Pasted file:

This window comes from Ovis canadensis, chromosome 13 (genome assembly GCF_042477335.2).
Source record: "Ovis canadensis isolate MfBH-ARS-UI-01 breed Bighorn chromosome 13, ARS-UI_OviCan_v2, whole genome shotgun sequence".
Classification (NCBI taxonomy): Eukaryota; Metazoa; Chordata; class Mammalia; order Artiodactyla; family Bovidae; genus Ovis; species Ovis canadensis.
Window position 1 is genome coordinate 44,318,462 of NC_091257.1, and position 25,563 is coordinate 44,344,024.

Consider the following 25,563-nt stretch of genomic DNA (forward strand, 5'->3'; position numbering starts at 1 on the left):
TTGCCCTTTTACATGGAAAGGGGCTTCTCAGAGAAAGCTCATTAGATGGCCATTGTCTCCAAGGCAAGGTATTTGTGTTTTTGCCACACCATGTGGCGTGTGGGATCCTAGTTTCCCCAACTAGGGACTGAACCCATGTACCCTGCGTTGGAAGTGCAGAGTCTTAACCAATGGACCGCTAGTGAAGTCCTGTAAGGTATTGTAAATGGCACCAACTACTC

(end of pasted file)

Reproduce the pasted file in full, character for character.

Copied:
This window comes from Ovis canadensis, chromosome 13 (genome assembly GCF_042477335.2).
Source record: "Ovis canadensis isolate MfBH-ARS-UI-01 breed Bighorn chromosome 13, ARS-UI_OviCan_v2, whole genome shotgun sequence".
Classification (NCBI taxonomy): Eukaryota; Metazoa; Chordata; class Mammalia; order Artiodactyla; family Bovidae; genus Ovis; species Ovis canadensis.
Window position 1 is genome coordinate 44,318,462 of NC_091257.1, and position 25,563 is coordinate 44,344,024.

Consider the following 25,563-nt stretch of genomic DNA (forward strand, 5'->3'; position numbering starts at 1 on the left):
TTGCCCTTTTACATGGAAAGGGGCTTCTCAGAGAAAGCTCATTAGATGGCCATTGTCTCCAAGGCAAGGTATTTGTGTTTTTGCCACACCATGTGGCGTGTGGGATCCTAGTTTCCCCAACTAGGGACTGAACCCATGTACCCTGCGTTGGAAGTGCAGAGTCTTAACCAATGGACCGCTAGTGAAGTCCTGTAAGGTATTGTAAATGGCACCAACTACTC